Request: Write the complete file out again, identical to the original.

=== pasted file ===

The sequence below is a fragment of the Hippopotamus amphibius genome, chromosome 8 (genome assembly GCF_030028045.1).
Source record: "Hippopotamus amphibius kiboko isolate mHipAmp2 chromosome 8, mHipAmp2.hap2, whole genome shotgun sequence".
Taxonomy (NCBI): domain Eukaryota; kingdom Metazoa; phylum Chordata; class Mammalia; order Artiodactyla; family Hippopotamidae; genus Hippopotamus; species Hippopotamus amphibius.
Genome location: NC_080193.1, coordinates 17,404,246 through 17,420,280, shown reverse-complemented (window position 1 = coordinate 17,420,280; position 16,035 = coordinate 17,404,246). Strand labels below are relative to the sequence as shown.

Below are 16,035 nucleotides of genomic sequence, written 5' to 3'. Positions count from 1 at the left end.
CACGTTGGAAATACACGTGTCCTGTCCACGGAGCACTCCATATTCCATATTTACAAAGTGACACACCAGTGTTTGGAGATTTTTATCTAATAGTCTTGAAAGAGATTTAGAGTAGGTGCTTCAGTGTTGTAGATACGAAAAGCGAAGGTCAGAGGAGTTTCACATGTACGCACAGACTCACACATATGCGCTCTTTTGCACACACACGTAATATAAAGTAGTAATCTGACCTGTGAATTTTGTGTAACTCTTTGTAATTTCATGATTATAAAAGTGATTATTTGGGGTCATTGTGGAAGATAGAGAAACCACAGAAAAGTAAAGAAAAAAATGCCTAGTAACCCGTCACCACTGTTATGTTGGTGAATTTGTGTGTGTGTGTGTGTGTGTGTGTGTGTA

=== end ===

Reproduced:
The sequence below is a fragment of the Hippopotamus amphibius genome, chromosome 8 (genome assembly GCF_030028045.1).
Source record: "Hippopotamus amphibius kiboko isolate mHipAmp2 chromosome 8, mHipAmp2.hap2, whole genome shotgun sequence".
Taxonomy (NCBI): domain Eukaryota; kingdom Metazoa; phylum Chordata; class Mammalia; order Artiodactyla; family Hippopotamidae; genus Hippopotamus; species Hippopotamus amphibius.
Genome location: NC_080193.1, coordinates 17,404,246 through 17,420,280, shown reverse-complemented (window position 1 = coordinate 17,420,280; position 16,035 = coordinate 17,404,246). Strand labels below are relative to the sequence as shown.

Below are 16,035 nucleotides of genomic sequence, written 5' to 3'. Positions count from 1 at the left end.
CACGTTGGAAATACACGTGTCCTGTCCACGGAGCACTCCATATTCCATATTTACAAAGTGACACACCAGTGTTTGGAGATTTTTATCTAATAGTCTTGAAAGAGATTTAGAGTAGGTGCTTCAGTGTTGTAGATACGAAAAGCGAAGGTCAGAGGAGTTTCACATGTACGCACAGACTCACACATATGCGCTCTTTTGCACACACACGTAATATAAAGTAGTAATCTGACCTGTGAATTTTGTGTAACTCTTTGTAATTTCATGATTATAAAAGTGATTATTTGGGGTCATTGTGGAAGATAGAGAAACCACAGAAAAGTAAAGAAAAAAATGCCTAGTAACCCGTCACCACTGTTATGTTGGTGAATTTGTGTGTGTGTGTGTGTGTGTGTGTGTGTA